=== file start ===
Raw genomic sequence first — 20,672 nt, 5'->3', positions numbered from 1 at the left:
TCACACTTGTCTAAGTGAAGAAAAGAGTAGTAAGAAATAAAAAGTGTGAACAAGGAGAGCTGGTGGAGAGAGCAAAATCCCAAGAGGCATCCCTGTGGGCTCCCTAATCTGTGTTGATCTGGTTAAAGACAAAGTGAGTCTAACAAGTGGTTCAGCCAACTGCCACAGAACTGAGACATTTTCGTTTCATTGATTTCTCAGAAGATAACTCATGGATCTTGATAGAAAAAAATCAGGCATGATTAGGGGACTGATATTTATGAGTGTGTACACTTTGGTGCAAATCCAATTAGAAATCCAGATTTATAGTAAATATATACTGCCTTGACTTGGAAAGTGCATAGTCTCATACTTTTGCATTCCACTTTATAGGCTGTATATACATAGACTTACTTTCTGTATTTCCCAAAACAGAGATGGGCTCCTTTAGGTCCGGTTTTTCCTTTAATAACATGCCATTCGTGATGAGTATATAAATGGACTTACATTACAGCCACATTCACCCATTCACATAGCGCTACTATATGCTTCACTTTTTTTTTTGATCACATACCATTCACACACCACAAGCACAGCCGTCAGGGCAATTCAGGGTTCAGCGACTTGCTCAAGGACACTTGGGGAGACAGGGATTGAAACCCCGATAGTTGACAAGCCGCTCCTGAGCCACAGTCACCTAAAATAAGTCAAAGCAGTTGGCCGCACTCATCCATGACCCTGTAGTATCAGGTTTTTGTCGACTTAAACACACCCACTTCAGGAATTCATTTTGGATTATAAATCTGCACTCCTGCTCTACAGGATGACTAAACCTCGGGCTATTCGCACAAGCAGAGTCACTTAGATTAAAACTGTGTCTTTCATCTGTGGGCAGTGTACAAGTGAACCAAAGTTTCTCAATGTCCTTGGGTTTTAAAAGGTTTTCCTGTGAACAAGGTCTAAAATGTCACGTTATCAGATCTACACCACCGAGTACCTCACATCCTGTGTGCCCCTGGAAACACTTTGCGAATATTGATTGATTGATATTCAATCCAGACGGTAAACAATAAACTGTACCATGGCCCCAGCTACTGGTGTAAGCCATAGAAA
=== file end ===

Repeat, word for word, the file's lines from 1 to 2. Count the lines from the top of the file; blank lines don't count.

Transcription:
Raw genomic sequence first — 20,672 nt, 5'->3', positions numbered from 1 at the left:
TCACACTTGTCTAAGTGAAGAAAAGAGTAGTAAGAAATAAAAAGTGTGAACAAGGAGAGCTGGTGGAGAGAGCAAAATCCCAAGAGGCATCCCTGTGGGCTCCCTAATCTGTGTTGATCTGGTTAAAGACAAAGTGAGTCTAACAAGTGGTTCAGCCAACTGCCACAGAACTGAGACATTTTCGTTTCATTGATTTCTCAGAAGATAACTCATGGATCTTGATAGAAAAAAATCAGGCATGATTAGGGGACTGATATTTATGAGTGTGTACACTTTGGTGCAAATCCAATTAGAAATCCAGATTTATAGTAAATATATACTGCCTTGACTTGGAAAGTGCATAGTCTCATACTTTTGCATTCCACTTTATAGGCTGTATATACATAGACTTACTTTCTGTATTTCCCAAAACAGAGATGGGCTCCTTTAGGTCCGGTTTTTCCTTTAATAACATGCCATTCGTGATGAGTATATAAATGGACTTACATTACAGCCACATTCACCCATTCACATAGCGCTACTATATGCTTCACTTTTTTTTTTGATCACATACCATTCACACACCACAAGCACAGCCGTCAGGGCAATTCAGGGTTCAGCGACTTGCTCAAGGACACTTGGGGAGACAGGGATTGAAACCCCGATAGTTGACAAGCCGCTCCTGAGCCACAGTCACCTAAAATAAGTCAAAGCAGTTGGCCGCACTCATCCATGACCCTGTAGTATCAGGTTTTTGTCGACTTAAACACACCCACTTCAGGAATTCATTTTGGATTATAAATCTGCACTCCTGCTCTACAGGATGACTAAACCTCGGGCTATTCGCACAAGCAGAGTCACTTAGATTAAAACTGTGTCTTTCATCTGTGGGCAGTGTACAAGTGAACCAAAGTTTCTCAATGTCCTTGGGTTTTAAAAGGTTTTCCTGTGAACAAGGTCTAAAATGTCACGTTATCAGATCTACACCACCGAGTACCTCACATCCTGTGTGCCCCTGGAAACACTTTGCGAATATTGATTGATTGATATTCAATCCAGACGGTAAACAATAAACTGTACCATGGCCCCAGCTACTGGTGTAAGCCATAGAAA